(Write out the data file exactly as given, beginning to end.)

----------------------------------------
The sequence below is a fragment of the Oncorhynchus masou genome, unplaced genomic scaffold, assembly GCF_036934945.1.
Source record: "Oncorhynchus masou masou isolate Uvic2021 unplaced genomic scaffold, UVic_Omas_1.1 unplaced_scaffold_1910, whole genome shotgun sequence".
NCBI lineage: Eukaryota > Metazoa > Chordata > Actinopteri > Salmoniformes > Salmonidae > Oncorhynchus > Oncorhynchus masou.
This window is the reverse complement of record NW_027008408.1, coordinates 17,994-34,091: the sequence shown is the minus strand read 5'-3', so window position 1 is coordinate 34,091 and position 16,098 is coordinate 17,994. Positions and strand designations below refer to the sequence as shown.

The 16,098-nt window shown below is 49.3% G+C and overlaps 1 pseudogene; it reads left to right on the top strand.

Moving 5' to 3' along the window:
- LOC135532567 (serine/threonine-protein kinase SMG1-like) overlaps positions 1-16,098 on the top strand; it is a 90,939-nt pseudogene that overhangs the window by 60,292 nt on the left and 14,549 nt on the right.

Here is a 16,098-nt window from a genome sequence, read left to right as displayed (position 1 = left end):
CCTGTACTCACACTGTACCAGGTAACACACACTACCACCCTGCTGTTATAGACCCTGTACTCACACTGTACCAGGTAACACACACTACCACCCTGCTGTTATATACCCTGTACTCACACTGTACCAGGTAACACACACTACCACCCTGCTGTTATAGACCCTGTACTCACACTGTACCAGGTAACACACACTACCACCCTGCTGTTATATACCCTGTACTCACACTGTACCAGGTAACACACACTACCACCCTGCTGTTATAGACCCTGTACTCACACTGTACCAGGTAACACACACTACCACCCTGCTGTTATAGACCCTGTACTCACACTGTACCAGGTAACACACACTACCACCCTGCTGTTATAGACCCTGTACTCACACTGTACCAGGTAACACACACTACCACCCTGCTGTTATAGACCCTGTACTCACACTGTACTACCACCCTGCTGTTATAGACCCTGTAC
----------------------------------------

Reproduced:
The sequence below is a fragment of the Oncorhynchus masou genome, unplaced genomic scaffold, assembly GCF_036934945.1.
Source record: "Oncorhynchus masou masou isolate Uvic2021 unplaced genomic scaffold, UVic_Omas_1.1 unplaced_scaffold_1910, whole genome shotgun sequence".
NCBI lineage: Eukaryota > Metazoa > Chordata > Actinopteri > Salmoniformes > Salmonidae > Oncorhynchus > Oncorhynchus masou.
This window is the reverse complement of record NW_027008408.1, coordinates 17,994-34,091: the sequence shown is the minus strand read 5'-3', so window position 1 is coordinate 34,091 and position 16,098 is coordinate 17,994. Positions and strand designations below refer to the sequence as shown.

The 16,098-nt window shown below is 49.3% G+C and overlaps 1 pseudogene; it reads left to right on the top strand.

Moving 5' to 3' along the window:
- LOC135532567 (serine/threonine-protein kinase SMG1-like) overlaps positions 1-16,098 on the top strand; it is a 90,939-nt pseudogene that overhangs the window by 60,292 nt on the left and 14,549 nt on the right.

Here is a 16,098-nt window from a genome sequence, read left to right as displayed (position 1 = left end):
CCTGTACTCACACTGTACCAGGTAACACACACTACCACCCTGCTGTTATAGACCCTGTACTCACACTGTACCAGGTAACACACACTACCACCCTGCTGTTATATACCCTGTACTCACACTGTACCAGGTAACACACACTACCACCCTGCTGTTATAGACCCTGTACTCACACTGTACCAGGTAACACACACTACCACCCTGCTGTTATATACCCTGTACTCACACTGTACCAGGTAACACACACTACCACCCTGCTGTTATAGACCCTGTACTCACACTGTACCAGGTAACACACACTACCACCCTGCTGTTATAGACCCTGTACTCACACTGTACCAGGTAACACACACTACCACCCTGCTGTTATAGACCCTGTACTCACACTGTACCAGGTAACACACACTACCACCCTGCTGTTATAGACCCTGTACTCACACTGTACTACCACCCTGCTGTTATAGACCCTGTAC